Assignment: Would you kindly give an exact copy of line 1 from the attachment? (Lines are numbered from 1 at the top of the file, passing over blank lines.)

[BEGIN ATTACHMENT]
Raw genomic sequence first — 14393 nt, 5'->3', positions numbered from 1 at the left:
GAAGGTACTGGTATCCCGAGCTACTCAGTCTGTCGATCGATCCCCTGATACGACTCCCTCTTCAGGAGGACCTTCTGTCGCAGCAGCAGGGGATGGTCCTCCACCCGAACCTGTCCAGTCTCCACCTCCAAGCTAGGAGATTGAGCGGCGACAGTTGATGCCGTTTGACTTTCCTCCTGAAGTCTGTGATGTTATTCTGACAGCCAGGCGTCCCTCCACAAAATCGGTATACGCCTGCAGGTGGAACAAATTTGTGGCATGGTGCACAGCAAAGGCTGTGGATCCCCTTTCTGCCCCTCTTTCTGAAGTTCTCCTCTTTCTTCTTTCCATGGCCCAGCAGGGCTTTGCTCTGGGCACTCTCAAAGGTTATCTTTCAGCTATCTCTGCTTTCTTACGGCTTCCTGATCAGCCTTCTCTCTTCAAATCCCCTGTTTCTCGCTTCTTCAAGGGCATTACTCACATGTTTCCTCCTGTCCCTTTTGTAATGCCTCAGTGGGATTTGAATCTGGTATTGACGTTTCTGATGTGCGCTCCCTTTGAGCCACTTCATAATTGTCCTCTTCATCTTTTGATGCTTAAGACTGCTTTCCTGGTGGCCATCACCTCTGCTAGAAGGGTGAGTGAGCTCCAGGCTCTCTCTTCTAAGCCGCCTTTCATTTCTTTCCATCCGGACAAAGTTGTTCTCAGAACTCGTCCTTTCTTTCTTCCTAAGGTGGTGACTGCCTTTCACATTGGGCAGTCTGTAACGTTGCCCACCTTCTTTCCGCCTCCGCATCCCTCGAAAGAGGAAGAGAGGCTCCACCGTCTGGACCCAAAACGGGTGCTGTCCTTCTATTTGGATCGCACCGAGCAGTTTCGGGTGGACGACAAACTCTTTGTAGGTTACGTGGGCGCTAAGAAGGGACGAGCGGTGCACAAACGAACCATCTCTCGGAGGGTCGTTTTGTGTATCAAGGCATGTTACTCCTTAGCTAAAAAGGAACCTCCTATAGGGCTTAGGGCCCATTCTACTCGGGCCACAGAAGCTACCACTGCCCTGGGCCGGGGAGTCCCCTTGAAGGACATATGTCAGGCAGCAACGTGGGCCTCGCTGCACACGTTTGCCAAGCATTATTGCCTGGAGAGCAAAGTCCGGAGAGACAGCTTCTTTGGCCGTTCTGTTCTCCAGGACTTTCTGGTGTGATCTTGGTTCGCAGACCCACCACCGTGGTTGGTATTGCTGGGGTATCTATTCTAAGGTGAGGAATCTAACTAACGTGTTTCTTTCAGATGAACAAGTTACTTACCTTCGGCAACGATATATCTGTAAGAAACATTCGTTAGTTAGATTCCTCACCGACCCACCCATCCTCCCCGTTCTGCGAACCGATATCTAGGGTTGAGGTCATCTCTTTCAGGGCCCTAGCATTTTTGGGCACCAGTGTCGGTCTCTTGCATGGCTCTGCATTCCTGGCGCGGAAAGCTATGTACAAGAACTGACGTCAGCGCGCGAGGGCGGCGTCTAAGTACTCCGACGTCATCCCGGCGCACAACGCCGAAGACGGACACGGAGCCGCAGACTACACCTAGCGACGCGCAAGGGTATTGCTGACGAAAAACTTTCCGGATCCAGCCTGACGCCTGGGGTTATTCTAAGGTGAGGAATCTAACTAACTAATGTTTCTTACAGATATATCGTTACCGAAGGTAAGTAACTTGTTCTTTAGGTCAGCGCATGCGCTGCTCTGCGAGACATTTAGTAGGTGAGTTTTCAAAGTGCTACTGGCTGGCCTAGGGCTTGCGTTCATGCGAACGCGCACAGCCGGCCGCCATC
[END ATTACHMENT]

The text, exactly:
Raw genomic sequence first — 14393 nt, 5'->3', positions numbered from 1 at the left: